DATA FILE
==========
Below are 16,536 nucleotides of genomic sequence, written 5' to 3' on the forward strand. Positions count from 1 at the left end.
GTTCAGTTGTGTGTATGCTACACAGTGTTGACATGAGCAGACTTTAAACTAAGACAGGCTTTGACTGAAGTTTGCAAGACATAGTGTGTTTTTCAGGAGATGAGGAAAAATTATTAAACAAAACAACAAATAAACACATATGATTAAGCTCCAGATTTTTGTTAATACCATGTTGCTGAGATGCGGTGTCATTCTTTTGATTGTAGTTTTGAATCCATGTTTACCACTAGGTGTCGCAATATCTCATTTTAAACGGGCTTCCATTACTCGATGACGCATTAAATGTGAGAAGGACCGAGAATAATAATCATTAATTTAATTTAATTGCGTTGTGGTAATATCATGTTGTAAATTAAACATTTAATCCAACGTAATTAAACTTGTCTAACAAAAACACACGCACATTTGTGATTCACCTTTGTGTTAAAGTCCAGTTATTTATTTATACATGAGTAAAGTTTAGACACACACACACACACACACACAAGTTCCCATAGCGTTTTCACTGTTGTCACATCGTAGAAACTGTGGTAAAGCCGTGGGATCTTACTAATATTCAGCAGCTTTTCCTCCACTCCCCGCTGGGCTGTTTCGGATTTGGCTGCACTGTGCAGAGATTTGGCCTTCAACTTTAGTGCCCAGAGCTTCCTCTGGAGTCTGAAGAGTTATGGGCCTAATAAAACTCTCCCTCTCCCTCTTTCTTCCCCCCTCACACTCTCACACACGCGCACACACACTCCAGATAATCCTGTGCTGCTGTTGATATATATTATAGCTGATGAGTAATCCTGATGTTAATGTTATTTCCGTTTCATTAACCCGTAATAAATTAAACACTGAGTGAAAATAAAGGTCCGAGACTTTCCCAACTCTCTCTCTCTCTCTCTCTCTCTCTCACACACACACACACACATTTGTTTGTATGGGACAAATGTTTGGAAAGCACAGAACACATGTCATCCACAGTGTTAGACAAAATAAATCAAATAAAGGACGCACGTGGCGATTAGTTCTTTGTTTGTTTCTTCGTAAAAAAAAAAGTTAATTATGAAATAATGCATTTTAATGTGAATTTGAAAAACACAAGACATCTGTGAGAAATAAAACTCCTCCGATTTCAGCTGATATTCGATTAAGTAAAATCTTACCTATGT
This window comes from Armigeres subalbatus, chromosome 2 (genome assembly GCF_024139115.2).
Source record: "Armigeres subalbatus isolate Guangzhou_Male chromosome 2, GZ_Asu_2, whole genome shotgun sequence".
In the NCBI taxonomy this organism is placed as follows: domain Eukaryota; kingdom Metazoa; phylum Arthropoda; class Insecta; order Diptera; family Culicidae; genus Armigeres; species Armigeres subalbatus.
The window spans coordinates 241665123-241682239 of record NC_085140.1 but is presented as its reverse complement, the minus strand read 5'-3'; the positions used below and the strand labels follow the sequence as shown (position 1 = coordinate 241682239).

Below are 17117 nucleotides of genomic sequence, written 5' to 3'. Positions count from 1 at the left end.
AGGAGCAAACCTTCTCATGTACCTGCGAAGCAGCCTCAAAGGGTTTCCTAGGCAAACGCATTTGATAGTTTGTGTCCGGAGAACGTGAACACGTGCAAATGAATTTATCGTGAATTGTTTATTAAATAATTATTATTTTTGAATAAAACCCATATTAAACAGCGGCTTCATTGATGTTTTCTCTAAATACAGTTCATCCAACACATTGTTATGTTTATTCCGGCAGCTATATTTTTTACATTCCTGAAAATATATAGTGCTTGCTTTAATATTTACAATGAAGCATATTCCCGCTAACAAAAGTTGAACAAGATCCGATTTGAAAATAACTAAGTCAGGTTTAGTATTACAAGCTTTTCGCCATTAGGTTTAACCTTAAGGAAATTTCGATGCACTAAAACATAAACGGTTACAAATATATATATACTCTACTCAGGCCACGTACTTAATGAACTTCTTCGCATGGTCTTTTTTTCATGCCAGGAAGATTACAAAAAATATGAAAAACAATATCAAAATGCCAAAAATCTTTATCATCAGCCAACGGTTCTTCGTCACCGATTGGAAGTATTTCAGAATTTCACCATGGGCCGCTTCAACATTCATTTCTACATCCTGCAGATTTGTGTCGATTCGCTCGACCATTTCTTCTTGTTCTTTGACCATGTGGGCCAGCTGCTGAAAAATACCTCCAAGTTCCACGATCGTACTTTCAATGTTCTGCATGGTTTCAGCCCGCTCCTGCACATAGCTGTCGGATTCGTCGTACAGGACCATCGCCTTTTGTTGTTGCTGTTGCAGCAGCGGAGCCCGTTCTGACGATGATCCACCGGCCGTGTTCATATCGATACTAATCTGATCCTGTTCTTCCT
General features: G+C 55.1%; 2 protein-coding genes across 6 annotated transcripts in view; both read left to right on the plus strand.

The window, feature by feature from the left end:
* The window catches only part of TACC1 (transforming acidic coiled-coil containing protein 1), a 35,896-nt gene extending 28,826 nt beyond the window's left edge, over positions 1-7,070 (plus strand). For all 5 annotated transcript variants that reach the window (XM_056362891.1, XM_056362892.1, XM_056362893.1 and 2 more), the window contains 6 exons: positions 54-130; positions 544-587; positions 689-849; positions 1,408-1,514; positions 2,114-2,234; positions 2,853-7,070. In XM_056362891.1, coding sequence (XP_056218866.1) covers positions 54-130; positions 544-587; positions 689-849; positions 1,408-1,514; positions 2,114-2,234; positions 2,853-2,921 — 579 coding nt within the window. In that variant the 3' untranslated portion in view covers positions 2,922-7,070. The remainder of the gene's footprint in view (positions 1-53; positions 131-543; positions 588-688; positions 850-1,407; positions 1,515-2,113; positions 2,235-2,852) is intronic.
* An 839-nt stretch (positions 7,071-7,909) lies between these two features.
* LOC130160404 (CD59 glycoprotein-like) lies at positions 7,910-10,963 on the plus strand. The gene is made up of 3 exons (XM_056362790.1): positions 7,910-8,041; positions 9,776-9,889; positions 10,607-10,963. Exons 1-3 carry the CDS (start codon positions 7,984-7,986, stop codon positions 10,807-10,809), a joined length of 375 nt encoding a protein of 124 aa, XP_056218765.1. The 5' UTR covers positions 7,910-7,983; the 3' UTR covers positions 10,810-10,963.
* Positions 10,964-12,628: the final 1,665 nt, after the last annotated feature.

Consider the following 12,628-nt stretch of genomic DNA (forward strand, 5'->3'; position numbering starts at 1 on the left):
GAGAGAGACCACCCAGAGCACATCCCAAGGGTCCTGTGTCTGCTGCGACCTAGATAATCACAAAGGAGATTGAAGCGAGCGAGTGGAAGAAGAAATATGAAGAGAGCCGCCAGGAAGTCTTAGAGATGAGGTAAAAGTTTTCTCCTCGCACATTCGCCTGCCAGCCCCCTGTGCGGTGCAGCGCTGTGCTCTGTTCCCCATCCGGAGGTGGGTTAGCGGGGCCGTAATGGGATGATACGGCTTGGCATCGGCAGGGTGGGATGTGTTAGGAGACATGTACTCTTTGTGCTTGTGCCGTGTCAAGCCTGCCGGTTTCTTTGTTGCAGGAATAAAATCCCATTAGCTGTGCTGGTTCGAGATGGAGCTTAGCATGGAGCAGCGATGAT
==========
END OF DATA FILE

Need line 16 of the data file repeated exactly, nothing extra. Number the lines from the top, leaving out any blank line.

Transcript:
GAGAGAGACCACCCAGAGCACATCCCAAGGGTCCTGTGTCTGCTGCGACCTAGATAATCACAAAGGAGATTGAAGCGAGCGAGTGGAAGAAGAAATATGAAGAGAGCCGCCAGGAAGTCTTAGAGATGAGGTAAAAGTTTTCTCCTCGCACATTCGCCTGCCAGCCCCCTGTGCGGTGCAGCGCTGTGCTCTGTTCCCCATCCGGAGGTGGGTTAGCGGGGCCGTAATGGGATGATACGGCTTGGCATCGGCAGGGTGGGATGTGTTAGGAGACATGTACTCTTTGTGCTTGTGCCGTGTCAAGCCTGCCGGTTTCTTTGTTGCAGGAATAAAATCCCATTAGCTGTGCTGGTTCGAGATGGAGCTTAGCATGGAGCAGCGATGAT